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Successfully achieving a 90% 6-week in-calf rate

The following article is published in Lakeland Dairies / Teagasc Joint Development Programme’s innovative and informative 28-page booklet.

The booklet contains recommendations, tips and case studies, aimed at making farm life easier for Lakeland Dairies’ milk suppliers. 

Breeding season is the most important season of the year to ensure herd performance is maintained next year. The targets are to get a 90% six-week in-calf rate with a low empty rate below 10%. 

Gerry and Mairead Fallon in Co. Westmeath are achieving these targets with a number of simple ideas.

We have expanded rapidly over the last number of years milking 300 cows presently on two farms. Heat observation is kept simple. Tail paint is applied (9th April) three weeks before breeding start date (1st May). 

That tail paint is checked on 30th April. Any cows with the tail paint remaining have not come in heat. These cows are put on once-a-day morning milking to help cows build condition, thus, increasing chances of cow cycling.

These cows are given the same concentrate intake as the main herd and are checked for metritis.

On 30th April, new tail paint is applied. Every milking, the tail paint is checked and any cows with any small amount of tail paint removed are presented for AI. This is necessary to achieve a high submission rate, achieving a high six-week in-calf rate.

Once-a-day AI

I take a note of cows to present for AI in the evening and morning. I only draft cows for AI at the morning milking which means only one milking is disturbed with drafting.

Having an easy way to draft cows is essential when there are 3 to 4 cows to AI in one row of cows.

Moving back to an AI technician

In the past, I would have done all the AI myself. As the herd expanded and at peak, inseminating 15 cows/day. I could easily spend 1.5 hours a day inseminating for the first round of AI. 

I decided this year to move back to an AI technician. I suppose it’s another way of outsourcing labour. I have the cows drafted and left in the collecting yard ready for service. The AI technician comes at 9am to 11am. I can save one hour a day for 60 days.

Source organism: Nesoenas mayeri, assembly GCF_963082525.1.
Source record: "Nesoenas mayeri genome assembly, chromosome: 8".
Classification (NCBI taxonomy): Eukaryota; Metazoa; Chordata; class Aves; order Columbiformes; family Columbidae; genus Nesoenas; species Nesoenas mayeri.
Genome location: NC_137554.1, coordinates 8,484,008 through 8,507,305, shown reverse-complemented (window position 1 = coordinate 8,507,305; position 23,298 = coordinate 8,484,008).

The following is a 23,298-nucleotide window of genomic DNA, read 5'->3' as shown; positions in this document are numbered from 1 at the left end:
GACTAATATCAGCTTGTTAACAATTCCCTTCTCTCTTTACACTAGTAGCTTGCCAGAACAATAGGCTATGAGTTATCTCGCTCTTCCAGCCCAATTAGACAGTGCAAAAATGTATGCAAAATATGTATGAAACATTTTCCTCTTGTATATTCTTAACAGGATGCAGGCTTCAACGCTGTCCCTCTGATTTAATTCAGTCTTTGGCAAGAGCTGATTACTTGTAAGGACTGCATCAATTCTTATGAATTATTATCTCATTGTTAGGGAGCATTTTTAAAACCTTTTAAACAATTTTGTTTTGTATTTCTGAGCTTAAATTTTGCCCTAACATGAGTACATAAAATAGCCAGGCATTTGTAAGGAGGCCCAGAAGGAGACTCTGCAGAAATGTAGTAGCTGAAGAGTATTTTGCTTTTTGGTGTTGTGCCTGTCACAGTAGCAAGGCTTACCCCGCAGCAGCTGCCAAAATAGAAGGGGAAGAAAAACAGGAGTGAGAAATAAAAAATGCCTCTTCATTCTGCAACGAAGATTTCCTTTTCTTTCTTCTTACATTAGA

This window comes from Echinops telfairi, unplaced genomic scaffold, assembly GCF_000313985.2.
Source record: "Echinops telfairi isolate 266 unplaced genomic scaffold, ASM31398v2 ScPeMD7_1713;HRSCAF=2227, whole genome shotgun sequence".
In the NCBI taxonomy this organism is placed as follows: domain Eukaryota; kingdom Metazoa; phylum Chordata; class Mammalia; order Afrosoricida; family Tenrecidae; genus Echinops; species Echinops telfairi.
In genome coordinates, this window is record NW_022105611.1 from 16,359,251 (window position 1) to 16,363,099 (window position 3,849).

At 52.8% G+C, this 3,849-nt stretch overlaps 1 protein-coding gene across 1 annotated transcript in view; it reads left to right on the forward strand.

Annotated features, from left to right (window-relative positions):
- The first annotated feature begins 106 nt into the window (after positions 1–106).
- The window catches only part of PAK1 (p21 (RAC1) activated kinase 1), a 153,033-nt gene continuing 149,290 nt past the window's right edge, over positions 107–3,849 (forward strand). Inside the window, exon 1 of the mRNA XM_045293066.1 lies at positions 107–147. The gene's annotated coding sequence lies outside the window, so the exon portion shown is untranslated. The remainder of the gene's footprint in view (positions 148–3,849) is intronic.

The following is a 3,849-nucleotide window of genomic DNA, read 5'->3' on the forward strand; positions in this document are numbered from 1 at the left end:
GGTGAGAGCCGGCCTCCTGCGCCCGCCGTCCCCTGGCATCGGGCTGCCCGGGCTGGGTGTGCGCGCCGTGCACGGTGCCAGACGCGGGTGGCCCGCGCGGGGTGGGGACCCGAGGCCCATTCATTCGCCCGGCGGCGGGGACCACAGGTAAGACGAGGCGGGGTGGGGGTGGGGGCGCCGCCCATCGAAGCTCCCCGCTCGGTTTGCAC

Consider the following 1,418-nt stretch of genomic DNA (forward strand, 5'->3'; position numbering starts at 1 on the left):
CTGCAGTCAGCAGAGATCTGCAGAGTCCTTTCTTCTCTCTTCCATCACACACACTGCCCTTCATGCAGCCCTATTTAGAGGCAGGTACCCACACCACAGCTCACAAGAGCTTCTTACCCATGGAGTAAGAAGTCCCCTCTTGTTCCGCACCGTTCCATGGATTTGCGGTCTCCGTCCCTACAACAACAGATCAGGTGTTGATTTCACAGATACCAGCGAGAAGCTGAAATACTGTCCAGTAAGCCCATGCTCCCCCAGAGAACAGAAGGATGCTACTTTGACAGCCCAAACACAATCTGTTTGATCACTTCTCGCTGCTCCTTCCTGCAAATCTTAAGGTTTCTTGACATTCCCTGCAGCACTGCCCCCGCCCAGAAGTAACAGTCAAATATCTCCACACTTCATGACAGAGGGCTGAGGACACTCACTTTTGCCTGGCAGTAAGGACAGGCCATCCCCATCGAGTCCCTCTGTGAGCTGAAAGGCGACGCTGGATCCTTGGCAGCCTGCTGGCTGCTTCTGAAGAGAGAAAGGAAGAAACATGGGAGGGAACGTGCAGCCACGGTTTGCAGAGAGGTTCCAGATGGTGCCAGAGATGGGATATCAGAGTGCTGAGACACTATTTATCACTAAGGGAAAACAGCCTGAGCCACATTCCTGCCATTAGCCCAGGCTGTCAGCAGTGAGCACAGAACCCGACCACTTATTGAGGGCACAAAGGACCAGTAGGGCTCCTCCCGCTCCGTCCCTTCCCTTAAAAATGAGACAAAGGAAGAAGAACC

Funny enough, this is the first year back with the technician and I have got the lowest empty rate yet, at 8%.

Use the Dairy Beef Index (DBI) to select beef AI bulls

The DBI is a breeding tool to promote high-quality beef cattle bred from the dairy herd with minimal consequences on the calving difficulty or gestation for dairy cow.

The DBI ranks beef bulls, for use in the dairy herd, according to their genetic merit for calving and carcass performance traits. Expressed in euros, each €1 increase in DBI can be interpreted as a €1 expected increase in profit for that bull’s progeny.

When selecting beef AI sires using the DBI, it is important to consider what components are contributing to an individual sire’s DBI value when selecting suitable bulls for dairy heifers and dairy cows.

Picking the correct bulls for your heifers

Getting your heifers calved trouble-free and in the parlour with no problems, has a big impact on those animal reaching their genetic potential and staying in the herd for many years.

The key to this is easy calving bulls on heifers with a calving difficulty under 1.8%.

Gerry’s breeding plan

  • 9th April – Tail paint applied to all cows.
  • 30th April – Tail paint checked. Cows with tail paint remaining are put on once-a-day milk and checked for metritis.
  • 1st May – Breeding start date. High-EBI bulls;
  • 22nd May – Target 90% submission Rate.
  • 1st June – Switch to high-DBI Beef AI
  • 13th July – Breeding stop date.

Image source: Lakeland Dairies / Teagasc Joint Development Programme

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